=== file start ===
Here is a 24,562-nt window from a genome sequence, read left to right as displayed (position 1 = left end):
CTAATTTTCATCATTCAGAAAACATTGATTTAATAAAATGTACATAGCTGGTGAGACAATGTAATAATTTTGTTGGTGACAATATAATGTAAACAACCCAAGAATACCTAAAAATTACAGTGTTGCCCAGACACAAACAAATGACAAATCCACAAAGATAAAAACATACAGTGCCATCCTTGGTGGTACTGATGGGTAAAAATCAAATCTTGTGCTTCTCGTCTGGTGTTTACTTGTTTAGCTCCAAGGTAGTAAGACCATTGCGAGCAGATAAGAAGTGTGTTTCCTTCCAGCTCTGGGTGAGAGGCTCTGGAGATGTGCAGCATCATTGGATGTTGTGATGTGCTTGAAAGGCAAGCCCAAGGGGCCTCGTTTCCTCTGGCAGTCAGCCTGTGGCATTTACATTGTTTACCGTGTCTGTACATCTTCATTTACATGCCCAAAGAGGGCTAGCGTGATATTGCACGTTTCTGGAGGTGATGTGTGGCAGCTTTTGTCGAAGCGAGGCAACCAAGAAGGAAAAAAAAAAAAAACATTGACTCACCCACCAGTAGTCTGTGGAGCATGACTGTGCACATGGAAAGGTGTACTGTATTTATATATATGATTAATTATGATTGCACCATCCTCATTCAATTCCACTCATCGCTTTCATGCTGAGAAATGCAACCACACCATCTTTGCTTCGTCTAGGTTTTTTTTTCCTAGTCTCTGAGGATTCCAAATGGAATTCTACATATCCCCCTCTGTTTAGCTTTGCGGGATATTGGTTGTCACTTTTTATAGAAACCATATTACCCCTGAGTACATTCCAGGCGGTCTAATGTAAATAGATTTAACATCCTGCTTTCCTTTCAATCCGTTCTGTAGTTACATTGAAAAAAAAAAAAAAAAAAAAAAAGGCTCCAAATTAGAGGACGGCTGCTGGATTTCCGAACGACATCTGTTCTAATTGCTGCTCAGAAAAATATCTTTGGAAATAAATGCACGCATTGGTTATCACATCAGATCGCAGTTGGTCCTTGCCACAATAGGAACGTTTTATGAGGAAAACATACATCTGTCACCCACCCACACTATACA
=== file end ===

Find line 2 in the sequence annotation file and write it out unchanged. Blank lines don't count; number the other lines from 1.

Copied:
CTAATTTTCATCATTCAGAAAACATTGATTTAATAAAATGTACATAGCTGGTGAGACAATGTAATAATTTTGTTGGTGACAATATAATGTAAACAACCCAAGAATACCTAAAAATTACAGTGTTGCCCAGACACAAACAAATGACAAATCCACAAAGATAAAAACATACAGTGCCATCCTTGGTGGTACTGATGGGTAAAAATCAAATCTTGTGCTTCTCGTCTGGTGTTTACTTGTTTAGCTCCAAGGTAGTAAGACCATTGCGAGCAGATAAGAAGTGTGTTTCCTTCCAGCTCTGGGTGAGAGGCTCTGGAGATGTGCAGCATCATTGGATGTTGTGATGTGCTTGAAAGGCAAGCCCAAGGGGCCTCGTTTCCTCTGGCAGTCAGCCTGTGGCATTTACATTGTTTACCGTGTCTGTACATCTTCATTTACATGCCCAAAGAGGGCTAGCGTGATATTGCACGTTTCTGGAGGTGATGTGTGGCAGCTTTTGTCGAAGCGAGGCAACCAAGAAGGAAAAAAAAAAAAAACATTGACTCACCCACCAGTAGTCTGTGGAGCATGACTGTGCACATGGAAAGGTGTACTGTATTTATATATATGATTAATTATGATTGCACCATCCTCATTCAATTCCACTCATCGCTTTCATGCTGAGAAATGCAACCACACCATCTTTGCTTCGTCTAGGTTTTTTTTTCCTAGTCTCTGAGGATTCCAAATGGAATTCTACATATCCCCCTCTGTTTAGCTTTGCGGGATATTGGTTGTCACTTTTTATAGAAACCATATTACCCCTGAGTACATTCCAGGCGGTCTAATGTAAATAGATTTAACATCCTGCTTTCCTTTCAATCCGTTCTGTAGTTACATTGAAAAAAAAAAAAAAAAAAAAAAAGGCTCCAAATTAGAGGACGGCTGCTGGATTTCCGAACGACATCTGTTCTAATTGCTGCTCAGAAAAATATCTTTGGAAATAAATGCACGCATTGGTTATCACATCAGATCGCAGTTGGTCCTTGCCACAATAGGAACGTTTTATGAGGAAAACATACATCTGTCACCCACCCACACTATACA